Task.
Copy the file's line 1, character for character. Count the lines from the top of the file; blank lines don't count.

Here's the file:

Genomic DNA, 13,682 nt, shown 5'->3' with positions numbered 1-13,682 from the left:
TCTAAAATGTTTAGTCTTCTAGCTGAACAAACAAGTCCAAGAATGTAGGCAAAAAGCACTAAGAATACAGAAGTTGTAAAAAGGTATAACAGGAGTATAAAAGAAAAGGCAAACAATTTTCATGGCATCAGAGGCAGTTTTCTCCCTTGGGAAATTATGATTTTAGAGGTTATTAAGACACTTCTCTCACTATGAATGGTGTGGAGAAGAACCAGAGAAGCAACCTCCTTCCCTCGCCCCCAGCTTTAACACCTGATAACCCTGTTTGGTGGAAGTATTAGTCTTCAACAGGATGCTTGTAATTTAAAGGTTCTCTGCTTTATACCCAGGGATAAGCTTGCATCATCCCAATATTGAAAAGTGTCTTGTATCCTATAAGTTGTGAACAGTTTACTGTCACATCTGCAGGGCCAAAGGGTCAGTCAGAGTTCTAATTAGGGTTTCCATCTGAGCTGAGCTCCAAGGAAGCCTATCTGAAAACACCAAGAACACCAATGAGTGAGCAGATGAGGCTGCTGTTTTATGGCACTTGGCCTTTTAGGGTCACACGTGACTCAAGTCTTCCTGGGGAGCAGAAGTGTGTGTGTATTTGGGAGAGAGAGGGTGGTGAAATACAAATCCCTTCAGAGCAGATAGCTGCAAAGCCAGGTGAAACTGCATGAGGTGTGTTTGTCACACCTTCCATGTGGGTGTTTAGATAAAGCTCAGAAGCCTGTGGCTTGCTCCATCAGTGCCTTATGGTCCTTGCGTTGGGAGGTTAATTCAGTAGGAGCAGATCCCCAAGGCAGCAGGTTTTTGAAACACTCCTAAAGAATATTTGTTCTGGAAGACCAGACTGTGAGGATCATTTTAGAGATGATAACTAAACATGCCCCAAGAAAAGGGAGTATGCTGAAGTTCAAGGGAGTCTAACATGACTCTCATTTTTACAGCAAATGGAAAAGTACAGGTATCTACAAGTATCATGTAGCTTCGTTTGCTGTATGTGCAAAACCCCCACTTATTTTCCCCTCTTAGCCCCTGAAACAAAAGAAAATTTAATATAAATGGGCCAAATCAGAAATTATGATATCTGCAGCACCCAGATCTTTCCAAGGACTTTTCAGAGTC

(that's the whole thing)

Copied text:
Genomic DNA, 13,682 nt, shown 5'->3' with positions numbered 1-13,682 from the left: